Fraud Detection in Banking Transactions

Topics: Data management, Fraud, Data warehouse Pages: 17 (4057 words) Published: August 11, 2008


The purpose of this document is to detail the description of the Real Time (Active) Fraud Detection in Banking Transactions (FDBT) Project. This document is a key project artifact and is used during the design, construction, and rollout phases.


The objective of this project report is to capture the functional and non-functional requirements for the Real Time FDBT project. This report lists out the complete system requirements and design architecture of the project.

The requirements contained herein will include, but not be limited to:

Capabilities or system functionality – What a system does, to include, but not be limited to: Interfaces (internal and external hardware)
Business Rules
Data source and destination
Exact sequence of operations and the algorithms used in those operations Triggers or stimuli to initiate operations or to force a change in state Error handling, recovery and responses to abnormal situations Validity checks

Input/output sequences and conversion algorithms
Frequency of use and update
Constraints- Limitation imposed on the solution by circumstance, force or compulsion to include, but not be limited to: Design constraints based on TrinucInc IT Standards
Control and Governance constraints (internal and external)
Non-functional requirements to include, but not be limited to: Performance Requirements, Usability
Quality Requirements (audibility, reliability, maintainability, etc.) Business Continuity, Operational Support
Security and Control and Training

According to the National Check Fraud Center in Charleston, South Carolina, bank fraud alone is a $10 billion a year problem. This is nearly 15 times the $65 million taken in bank robberies annually.

The Concise Oxford Dictionary defines fraud as ‘criminal deception; the use of false representations to gain an unjust advantage'. Fraud is as old as humanity itself, and can take an unlimited variety of different forms. However, in recent years, the development of new technologies (which have made it easier for us to communicate and helped increase our spending power) has also provided yet further ways in which criminals may commit fraud.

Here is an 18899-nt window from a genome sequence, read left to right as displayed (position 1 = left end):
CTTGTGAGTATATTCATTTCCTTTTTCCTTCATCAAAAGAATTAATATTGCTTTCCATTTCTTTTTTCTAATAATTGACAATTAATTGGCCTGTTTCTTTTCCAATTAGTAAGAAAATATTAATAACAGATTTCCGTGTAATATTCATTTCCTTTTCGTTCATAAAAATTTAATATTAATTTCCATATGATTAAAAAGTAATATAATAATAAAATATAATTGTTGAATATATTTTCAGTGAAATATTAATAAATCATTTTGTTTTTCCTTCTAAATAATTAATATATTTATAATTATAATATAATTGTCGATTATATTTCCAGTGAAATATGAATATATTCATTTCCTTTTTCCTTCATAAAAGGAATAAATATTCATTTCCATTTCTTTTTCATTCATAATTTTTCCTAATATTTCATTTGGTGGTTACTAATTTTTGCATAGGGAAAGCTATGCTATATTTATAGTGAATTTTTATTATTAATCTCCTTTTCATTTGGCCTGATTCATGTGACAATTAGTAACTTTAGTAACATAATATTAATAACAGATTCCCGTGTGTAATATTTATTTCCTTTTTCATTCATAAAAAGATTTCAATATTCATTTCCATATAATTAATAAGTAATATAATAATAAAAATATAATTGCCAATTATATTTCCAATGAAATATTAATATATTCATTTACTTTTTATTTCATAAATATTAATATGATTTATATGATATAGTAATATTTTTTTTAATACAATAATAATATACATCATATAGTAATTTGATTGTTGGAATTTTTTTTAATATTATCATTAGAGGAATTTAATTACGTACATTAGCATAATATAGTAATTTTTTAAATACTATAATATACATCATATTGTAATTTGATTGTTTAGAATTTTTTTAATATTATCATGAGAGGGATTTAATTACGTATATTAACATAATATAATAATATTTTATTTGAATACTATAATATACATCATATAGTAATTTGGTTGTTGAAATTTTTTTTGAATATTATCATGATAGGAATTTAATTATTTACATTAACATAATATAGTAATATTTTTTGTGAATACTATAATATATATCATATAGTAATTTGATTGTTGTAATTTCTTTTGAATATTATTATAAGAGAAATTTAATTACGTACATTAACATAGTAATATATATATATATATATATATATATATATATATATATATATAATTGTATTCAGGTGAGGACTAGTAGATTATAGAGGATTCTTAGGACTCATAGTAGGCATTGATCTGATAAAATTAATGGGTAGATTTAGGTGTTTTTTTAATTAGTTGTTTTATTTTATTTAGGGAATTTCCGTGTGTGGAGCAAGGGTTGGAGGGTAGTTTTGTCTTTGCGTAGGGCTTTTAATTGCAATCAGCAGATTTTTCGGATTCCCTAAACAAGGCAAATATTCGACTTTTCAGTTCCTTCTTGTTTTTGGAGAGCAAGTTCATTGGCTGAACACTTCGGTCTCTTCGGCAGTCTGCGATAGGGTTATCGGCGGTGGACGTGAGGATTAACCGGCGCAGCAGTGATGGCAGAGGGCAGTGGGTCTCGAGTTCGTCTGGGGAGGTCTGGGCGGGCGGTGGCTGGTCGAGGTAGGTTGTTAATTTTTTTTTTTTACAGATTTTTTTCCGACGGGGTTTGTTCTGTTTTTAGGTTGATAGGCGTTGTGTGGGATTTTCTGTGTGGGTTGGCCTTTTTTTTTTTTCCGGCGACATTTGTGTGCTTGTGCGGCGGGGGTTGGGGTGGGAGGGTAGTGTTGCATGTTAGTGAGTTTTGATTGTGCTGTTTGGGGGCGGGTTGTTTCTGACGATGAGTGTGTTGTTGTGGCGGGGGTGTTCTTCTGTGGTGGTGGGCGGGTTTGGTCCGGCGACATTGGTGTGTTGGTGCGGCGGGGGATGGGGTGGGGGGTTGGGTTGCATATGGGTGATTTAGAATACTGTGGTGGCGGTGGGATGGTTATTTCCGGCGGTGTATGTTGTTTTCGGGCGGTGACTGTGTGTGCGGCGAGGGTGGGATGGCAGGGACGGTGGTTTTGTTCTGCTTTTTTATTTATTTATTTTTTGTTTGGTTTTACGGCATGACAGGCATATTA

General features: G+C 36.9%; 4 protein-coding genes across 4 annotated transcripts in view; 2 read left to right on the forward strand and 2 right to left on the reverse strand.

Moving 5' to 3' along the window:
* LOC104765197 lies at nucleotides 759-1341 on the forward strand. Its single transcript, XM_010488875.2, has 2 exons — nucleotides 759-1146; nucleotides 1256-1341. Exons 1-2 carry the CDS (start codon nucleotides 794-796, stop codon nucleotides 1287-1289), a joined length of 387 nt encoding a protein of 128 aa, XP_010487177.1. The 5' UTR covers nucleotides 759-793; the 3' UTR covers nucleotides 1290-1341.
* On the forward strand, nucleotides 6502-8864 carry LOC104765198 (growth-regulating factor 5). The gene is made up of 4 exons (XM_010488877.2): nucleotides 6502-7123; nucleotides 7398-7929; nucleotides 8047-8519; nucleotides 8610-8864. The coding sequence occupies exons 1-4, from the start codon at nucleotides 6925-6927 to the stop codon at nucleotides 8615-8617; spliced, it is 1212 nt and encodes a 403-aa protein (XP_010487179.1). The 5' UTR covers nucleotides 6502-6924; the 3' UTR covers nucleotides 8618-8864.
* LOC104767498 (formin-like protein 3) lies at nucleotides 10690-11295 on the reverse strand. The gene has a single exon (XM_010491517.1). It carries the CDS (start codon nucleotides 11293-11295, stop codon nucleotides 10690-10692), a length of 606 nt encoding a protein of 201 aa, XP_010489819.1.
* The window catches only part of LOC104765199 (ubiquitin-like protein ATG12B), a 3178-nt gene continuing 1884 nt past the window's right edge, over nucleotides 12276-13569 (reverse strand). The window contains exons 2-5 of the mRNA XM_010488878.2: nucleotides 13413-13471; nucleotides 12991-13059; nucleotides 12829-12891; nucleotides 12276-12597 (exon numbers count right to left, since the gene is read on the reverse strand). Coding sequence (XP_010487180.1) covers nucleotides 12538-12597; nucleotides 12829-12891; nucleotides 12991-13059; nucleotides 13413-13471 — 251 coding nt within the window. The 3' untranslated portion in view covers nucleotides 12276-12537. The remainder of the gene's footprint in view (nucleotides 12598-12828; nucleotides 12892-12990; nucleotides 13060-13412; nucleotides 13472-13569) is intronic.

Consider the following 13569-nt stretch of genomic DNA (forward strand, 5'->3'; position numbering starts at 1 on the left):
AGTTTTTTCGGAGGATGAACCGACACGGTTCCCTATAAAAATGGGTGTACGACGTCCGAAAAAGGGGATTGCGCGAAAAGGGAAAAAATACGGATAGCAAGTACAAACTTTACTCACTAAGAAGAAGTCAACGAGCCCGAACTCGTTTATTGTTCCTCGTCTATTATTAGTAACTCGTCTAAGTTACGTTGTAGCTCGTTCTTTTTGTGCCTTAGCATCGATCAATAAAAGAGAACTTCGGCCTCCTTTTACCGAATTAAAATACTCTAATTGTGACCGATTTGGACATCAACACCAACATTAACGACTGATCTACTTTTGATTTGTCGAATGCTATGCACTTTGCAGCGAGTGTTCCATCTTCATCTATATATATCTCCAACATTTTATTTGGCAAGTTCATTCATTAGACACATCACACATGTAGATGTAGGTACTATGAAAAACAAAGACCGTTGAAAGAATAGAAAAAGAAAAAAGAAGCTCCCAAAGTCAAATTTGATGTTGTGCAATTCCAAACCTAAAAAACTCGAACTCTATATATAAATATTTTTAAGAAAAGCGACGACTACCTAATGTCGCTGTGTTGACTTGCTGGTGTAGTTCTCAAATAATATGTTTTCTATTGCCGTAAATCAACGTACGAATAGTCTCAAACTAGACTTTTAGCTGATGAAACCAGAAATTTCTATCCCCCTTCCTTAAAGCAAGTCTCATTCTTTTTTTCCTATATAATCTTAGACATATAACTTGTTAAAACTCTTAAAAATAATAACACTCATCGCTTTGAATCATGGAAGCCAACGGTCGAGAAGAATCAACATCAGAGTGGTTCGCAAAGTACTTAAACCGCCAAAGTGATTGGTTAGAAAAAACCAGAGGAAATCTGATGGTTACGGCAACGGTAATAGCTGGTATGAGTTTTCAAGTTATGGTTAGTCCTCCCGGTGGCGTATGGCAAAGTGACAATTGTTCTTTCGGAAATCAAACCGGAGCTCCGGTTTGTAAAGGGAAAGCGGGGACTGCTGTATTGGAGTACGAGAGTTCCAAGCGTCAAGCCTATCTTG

As fraud attempts grow in both number and variety, financial institutions are challenged with the need for comprehensive, yet cost effective, risk management solutions. It is our belief that these fraudulent or suspicious financial transactions can be identified, characterized and red-flagged in real-time providing vital information to reduce their occurrences. For e.g. a check deposit followed almost immediately by a cash withdrawal would be a suspicious activity and warrant a red flag to check the customer’s motives. Banking databases with all the transaction information is readily available. We use this information coupled with our business logic to detect fraud and to develop the real time fault detector.

Types of bank/financial frauds
Check fraud

New Account fraud

Identity fraud

Credit/Debit card fraud

ATM transaction fraud

Wire fraud

Loan fraud


The research regarding the project was done two fold – Business Issues and Technical research. First step was to identify the various ways in which bank fraud occurs and come up with common sense solutions to them based on our technical knowledge base. Next was to come up with the software architecture with technical decisions on choice of RDBMS, ETL tool and OLAP tool.

Business Issues
Detailed list of ways fraud occurs and activities that could red flag the transaction as suspicious are (Note: Activities generally pertain to personal banking and not corporate accounts):

If check deposit is closely followed by cash withdrawal within say 10 hrs. If transaction type is above a specified number in 48 hours. If active more than one session at the same time.
If trying to withdraw more money...

References: Kimball, R., Reeves, L., Ross, M. and Thornthwaite, W. (1998). The Data Warehouse Lifecycle Toolkit, John Wiley & Sons, Inc.
Silverston, L., Inmon, W.H. and Graziano, K. (1997). The Data Model Resource Book, John Wiley & Sons, Inc.
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